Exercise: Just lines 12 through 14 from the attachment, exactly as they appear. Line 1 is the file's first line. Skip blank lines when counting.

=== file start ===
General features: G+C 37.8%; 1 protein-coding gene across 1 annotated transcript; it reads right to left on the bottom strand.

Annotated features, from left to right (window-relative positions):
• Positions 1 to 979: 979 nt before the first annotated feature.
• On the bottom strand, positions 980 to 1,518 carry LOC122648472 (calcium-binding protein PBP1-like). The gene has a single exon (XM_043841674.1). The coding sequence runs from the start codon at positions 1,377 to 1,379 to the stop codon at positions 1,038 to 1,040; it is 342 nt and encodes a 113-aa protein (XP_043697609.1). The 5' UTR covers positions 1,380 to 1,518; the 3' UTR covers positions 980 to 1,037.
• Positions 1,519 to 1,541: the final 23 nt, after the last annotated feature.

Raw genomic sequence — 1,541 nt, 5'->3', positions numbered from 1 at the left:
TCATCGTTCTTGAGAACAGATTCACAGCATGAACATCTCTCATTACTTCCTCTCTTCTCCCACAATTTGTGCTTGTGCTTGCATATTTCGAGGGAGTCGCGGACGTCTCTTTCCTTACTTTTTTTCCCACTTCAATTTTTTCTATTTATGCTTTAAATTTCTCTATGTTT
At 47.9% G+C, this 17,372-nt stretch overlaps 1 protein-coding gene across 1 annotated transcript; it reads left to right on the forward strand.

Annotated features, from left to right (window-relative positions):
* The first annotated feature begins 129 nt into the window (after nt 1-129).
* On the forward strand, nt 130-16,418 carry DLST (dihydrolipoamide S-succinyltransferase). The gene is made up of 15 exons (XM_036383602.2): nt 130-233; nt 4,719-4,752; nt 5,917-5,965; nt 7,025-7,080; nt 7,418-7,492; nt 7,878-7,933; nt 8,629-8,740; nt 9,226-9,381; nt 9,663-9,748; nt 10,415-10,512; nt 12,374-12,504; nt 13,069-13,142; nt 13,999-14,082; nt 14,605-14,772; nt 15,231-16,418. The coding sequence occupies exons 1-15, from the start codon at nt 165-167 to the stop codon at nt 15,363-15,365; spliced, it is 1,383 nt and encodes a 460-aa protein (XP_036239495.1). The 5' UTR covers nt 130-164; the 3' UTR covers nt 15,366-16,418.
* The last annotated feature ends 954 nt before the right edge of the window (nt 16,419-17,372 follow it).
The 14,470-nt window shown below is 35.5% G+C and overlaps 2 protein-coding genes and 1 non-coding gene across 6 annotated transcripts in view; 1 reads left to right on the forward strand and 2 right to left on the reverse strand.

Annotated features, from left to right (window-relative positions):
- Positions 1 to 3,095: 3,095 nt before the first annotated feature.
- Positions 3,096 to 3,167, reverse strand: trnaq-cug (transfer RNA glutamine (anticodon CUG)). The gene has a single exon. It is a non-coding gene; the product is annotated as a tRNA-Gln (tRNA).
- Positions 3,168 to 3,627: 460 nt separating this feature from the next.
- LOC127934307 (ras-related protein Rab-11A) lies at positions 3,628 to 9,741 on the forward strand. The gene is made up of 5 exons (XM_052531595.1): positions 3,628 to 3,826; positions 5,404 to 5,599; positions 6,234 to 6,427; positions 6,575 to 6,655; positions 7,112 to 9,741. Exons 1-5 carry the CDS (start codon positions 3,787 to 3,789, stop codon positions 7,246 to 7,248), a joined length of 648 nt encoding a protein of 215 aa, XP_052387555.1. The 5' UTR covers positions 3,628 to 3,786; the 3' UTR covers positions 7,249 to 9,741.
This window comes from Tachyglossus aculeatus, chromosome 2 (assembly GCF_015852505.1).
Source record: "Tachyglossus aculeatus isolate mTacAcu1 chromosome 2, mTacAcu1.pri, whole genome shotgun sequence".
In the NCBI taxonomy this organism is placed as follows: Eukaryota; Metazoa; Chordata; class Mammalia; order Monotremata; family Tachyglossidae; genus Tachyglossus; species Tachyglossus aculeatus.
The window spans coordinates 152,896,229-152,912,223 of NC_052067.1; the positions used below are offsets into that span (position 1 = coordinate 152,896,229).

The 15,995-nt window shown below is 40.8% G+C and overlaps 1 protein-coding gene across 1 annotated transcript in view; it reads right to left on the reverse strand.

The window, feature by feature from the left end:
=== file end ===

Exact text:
* The last annotated feature ends 954 nt before the right edge of the window (nt 16,419-17,372 follow it).
The 14,470-nt window shown below is 35.5% G+C and overlaps 2 protein-coding genes and 1 non-coding gene across 6 annotated transcripts in view; 1 reads left to right on the forward strand and 2 right to left on the reverse strand.

Annotated features, from left to right (window-relative positions):